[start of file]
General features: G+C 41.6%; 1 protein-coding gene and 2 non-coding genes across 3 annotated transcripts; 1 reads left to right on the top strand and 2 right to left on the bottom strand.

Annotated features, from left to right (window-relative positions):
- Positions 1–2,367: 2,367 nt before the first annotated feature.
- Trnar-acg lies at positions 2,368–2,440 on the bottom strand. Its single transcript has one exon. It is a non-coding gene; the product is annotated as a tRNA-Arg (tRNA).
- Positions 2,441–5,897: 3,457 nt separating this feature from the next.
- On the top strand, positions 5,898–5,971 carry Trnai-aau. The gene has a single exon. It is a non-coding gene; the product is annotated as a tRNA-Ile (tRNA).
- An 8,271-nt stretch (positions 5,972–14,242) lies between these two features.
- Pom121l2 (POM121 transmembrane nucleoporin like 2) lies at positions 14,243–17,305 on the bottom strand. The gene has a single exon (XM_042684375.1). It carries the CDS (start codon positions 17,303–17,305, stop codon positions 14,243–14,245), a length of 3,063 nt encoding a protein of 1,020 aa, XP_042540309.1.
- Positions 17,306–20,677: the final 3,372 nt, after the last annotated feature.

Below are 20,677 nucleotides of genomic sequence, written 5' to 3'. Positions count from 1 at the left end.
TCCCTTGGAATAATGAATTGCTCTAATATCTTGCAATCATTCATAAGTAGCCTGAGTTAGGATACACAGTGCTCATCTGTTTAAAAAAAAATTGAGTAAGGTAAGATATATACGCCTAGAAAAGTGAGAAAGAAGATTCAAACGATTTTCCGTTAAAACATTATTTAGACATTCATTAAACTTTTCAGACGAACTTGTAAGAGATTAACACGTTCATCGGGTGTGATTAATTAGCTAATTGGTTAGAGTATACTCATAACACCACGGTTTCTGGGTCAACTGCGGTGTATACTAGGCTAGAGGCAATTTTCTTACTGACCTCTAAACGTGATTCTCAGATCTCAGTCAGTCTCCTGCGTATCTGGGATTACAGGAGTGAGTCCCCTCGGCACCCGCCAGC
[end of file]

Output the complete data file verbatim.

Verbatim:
General features: G+C 41.6%; 1 protein-coding gene and 2 non-coding genes across 3 annotated transcripts; 1 reads left to right on the top strand and 2 right to left on the bottom strand.

Annotated features, from left to right (window-relative positions):
- Positions 1–2,367: 2,367 nt before the first annotated feature.
- Trnar-acg lies at positions 2,368–2,440 on the bottom strand. Its single transcript has one exon. It is a non-coding gene; the product is annotated as a tRNA-Arg (tRNA).
- Positions 2,441–5,897: 3,457 nt separating this feature from the next.
- On the top strand, positions 5,898–5,971 carry Trnai-aau. The gene has a single exon. It is a non-coding gene; the product is annotated as a tRNA-Ile (tRNA).
- An 8,271-nt stretch (positions 5,972–14,242) lies between these two features.
- Pom121l2 (POM121 transmembrane nucleoporin like 2) lies at positions 14,243–17,305 on the bottom strand. The gene has a single exon (XM_042684375.1). It carries the CDS (start codon positions 17,303–17,305, stop codon positions 14,243–14,245), a length of 3,063 nt encoding a protein of 1,020 aa, XP_042540309.1.
- Positions 17,306–20,677: the final 3,372 nt, after the last annotated feature.

Below are 20,677 nucleotides of genomic sequence, written 5' to 3'. Positions count from 1 at the left end.
TCCCTTGGAATAATGAATTGCTCTAATATCTTGCAATCATTCATAAGTAGCCTGAGTTAGGATACACAGTGCTCATCTGTTTAAAAAAAAATTGAGTAAGGTAAGATATATACGCCTAGAAAAGTGAGAAAGAAGATTCAAACGATTTTCCGTTAAAACATTATTTAGACATTCATTAAACTTTTCAGACGAACTTGTAAGAGATTAACACGTTCATCGGGTGTGATTAATTAGCTAATTGGTTAGAGTATACTCATAACACCACGGTTTCTGGGTCAACTGCGGTGTATACTAGGCTAGAGGCAATTTTCTTACTGACCTCTAAACGTGATTCTCAGATCTCAGTCAGTCTCCTGCGTATCTGGGATTACAGGAGTGAGTCCCCTCGGCACCCGCCAGC